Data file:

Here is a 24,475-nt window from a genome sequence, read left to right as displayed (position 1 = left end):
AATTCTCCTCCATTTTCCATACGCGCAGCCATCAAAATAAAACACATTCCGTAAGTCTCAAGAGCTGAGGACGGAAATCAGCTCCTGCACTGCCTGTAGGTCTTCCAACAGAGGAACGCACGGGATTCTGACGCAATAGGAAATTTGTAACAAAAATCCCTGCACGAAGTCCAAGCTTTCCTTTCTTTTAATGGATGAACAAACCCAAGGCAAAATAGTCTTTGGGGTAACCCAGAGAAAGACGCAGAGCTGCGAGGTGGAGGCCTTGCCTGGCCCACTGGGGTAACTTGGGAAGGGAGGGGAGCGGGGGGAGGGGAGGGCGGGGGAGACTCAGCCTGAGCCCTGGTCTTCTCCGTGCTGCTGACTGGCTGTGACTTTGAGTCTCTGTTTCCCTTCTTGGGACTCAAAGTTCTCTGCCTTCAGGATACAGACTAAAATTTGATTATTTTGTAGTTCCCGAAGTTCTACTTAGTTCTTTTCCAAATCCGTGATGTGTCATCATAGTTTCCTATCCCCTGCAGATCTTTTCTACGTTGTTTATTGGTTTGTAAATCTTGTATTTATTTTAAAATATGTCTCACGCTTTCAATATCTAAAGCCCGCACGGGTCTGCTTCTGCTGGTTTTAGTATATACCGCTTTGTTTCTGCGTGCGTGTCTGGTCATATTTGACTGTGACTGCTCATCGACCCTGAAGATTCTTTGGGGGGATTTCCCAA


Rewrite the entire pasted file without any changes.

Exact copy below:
Here is a 24,475-nt window from a genome sequence, read left to right as displayed (position 1 = left end):
AATTCTCCTCCATTTTCCATACGCGCAGCCATCAAAATAAAACACATTCCGTAAGTCTCAAGAGCTGAGGACGGAAATCAGCTCCTGCACTGCCTGTAGGTCTTCCAACAGAGGAACGCACGGGATTCTGACGCAATAGGAAATTTGTAACAAAAATCCCTGCACGAAGTCCAAGCTTTCCTTTCTTTTAATGGATGAACAAACCCAAGGCAAAATAGTCTTTGGGGTAACCCAGAGAAAGACGCAGAGCTGCGAGGTGGAGGCCTTGCCTGGCCCACTGGGGTAACTTGGGAAGGGAGGGGAGCGGGGGGAGGGGAGGGCGGGGGAGACTCAGCCTGAGCCCTGGTCTTCTCCGTGCTGCTGACTGGCTGTGACTTTGAGTCTCTGTTTCCCTTCTTGGGACTCAAAGTTCTCTGCCTTCAGGATACAGACTAAAATTTGATTATTTTGTAGTTCCCGAAGTTCTACTTAGTTCTTTTCCAAATCCGTGATGTGTCATCATAGTTTCCTATCCCCTGCAGATCTTTTCTACGTTGTTTATTGGTTTGTAAATCTTGTATTTATTTTAAAATATGTCTCACGCTTTCAATATCTAAAGCCCGCACGGGTCTGCTTCTGCTGGTTTTAGTATATACCGCTTTGTTTCTGCGTGCGTGTCTGGTCATATTTGACTGTGACTGCTCATCGACCCTGAAGATTCTTTGGGGGGATTTCCCAA